1006 — National Economic Implications of PPI Gastroprotection among Elderly Nonsteroidal Anti-Inflammatory Drug Users
Abraham NS (Houston Center for Quality of Care & Utilization Studies, Michael E. DeBakey Veterans Affairs Medical Center) , Hartman C
(Houston Center for Quality of Care & Utilization Studies, Michael E. DeBakey Veterans Affairs Medical Center), Hasche J
(Houston Center for Quality of Care & Utilization Studies, Michael E. DeBakey Veterans Affairs Medical Center)
To quantify national health resource cost associated with nonsteroidal anti-inflammatory (NSAID)-related upper gastrointestinal events (UGIE), and to determine the effect of proton pump inhibitors (PPI) on hospitalization and resource use.
We identified from national pharmacy records veterans > = 65 years prescribed an NSAID, coxib, or salicylate ( > 325 mg/day) at any Veterans Affairs (VA) facility (01/01/00-12/31/04). Prescription fill data were linked longitudinally to a VA-Medicare dataset of inpatient, outpatient, and death files, and demographic and provider data. Each person-day of follow-up was assessed for exposure to NSAID alone, NSAID+PPI, coxib, or coxib+PPI, from index prescription until first UGIE. We examined differences in costs for those patients on PPI at any time between index NSAID prescription and UGIE versus those never on PPI. We assessed the effect of prescription strategy on hospitalization using a multivariate logistic regression model.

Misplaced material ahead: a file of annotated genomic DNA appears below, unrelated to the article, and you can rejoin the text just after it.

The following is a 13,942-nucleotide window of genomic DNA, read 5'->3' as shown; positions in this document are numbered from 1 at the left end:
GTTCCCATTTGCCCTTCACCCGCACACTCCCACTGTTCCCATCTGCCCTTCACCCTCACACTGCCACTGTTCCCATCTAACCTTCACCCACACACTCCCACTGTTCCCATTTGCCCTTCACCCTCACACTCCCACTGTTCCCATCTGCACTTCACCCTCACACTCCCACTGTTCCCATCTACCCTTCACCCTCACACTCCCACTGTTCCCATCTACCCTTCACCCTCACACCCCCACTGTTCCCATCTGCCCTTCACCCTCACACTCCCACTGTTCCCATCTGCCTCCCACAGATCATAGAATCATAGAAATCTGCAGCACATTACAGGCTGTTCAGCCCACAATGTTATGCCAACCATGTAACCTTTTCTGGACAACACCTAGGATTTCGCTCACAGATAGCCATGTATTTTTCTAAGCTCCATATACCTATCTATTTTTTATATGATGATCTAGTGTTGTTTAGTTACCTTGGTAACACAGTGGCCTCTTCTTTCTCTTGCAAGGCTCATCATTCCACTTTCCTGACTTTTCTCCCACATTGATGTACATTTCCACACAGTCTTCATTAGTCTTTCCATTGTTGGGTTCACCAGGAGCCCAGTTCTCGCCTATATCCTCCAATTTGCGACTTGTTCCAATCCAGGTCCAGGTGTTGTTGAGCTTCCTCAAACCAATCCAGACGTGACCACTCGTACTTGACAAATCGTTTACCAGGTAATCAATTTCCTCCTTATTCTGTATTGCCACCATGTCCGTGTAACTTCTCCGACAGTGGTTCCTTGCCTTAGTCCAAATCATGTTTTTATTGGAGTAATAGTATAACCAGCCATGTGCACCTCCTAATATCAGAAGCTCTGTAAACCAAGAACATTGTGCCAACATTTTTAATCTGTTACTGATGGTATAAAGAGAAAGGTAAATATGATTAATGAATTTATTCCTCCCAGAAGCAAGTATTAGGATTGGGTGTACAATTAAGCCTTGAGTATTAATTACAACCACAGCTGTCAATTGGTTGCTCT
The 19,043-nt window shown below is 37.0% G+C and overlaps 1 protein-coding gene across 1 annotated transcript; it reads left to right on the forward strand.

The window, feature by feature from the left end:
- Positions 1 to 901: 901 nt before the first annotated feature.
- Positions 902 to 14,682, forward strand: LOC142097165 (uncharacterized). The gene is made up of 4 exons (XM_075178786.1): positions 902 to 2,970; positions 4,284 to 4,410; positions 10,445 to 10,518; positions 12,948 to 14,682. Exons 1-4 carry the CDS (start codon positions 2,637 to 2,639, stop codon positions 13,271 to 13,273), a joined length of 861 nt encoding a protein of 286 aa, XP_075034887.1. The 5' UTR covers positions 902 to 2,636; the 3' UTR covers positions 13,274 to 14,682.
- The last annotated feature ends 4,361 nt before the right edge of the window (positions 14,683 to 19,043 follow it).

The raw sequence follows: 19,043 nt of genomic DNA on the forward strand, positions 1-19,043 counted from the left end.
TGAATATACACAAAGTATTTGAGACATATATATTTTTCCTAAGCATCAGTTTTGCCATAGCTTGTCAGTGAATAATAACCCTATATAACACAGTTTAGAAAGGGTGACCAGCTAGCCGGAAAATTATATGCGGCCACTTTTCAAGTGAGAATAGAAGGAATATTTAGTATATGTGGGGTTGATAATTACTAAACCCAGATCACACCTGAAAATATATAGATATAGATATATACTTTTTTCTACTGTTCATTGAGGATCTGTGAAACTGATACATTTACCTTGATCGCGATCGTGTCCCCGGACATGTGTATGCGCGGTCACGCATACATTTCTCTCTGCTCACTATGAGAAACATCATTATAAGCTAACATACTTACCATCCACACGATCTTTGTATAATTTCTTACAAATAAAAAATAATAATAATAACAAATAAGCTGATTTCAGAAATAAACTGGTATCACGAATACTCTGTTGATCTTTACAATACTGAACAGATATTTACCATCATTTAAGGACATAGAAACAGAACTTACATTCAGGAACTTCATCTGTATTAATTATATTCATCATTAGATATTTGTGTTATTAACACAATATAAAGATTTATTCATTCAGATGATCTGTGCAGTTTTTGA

A total of 3,566 UGIE occurred among a cohort that was predominantly male (97.5%), white (77%), with a mean age of 73.5 (SD: 5.7). Hospitalization occurred in 47.5%, and gastroprotection was associated with a 30% reduction in hospitalization compared with no PPI. Five-year pharmacy costs associated with the PPI strategy exceeded the no-PPI strategy ($742,406 vs. $184,282); however, a substantial reduction in medical costs was observed with the PPI strategy ($9,948,738 vs. $18,686,081).
PPI gastroprotection among high-risk elderly is associated with a reduction in hospitalization and medical cost savings for the treatment of UGIE. The resource cost savings is greater than the pharmacy cost for PPI gastroprotection to first UGIE.
When compared with a strategy without PPI gastroprotection, patients provided PPI were 30% less likely to be hospitalized for their NSAID-related UGIE, resulting in a medical resource cost-savings of $8,737,343 when compared with the no-PPI strategy. The observed reduction in medical resource cost outweighs the increase in pharmacy-related costs for the provision of the gastroprotective agent among this cohort.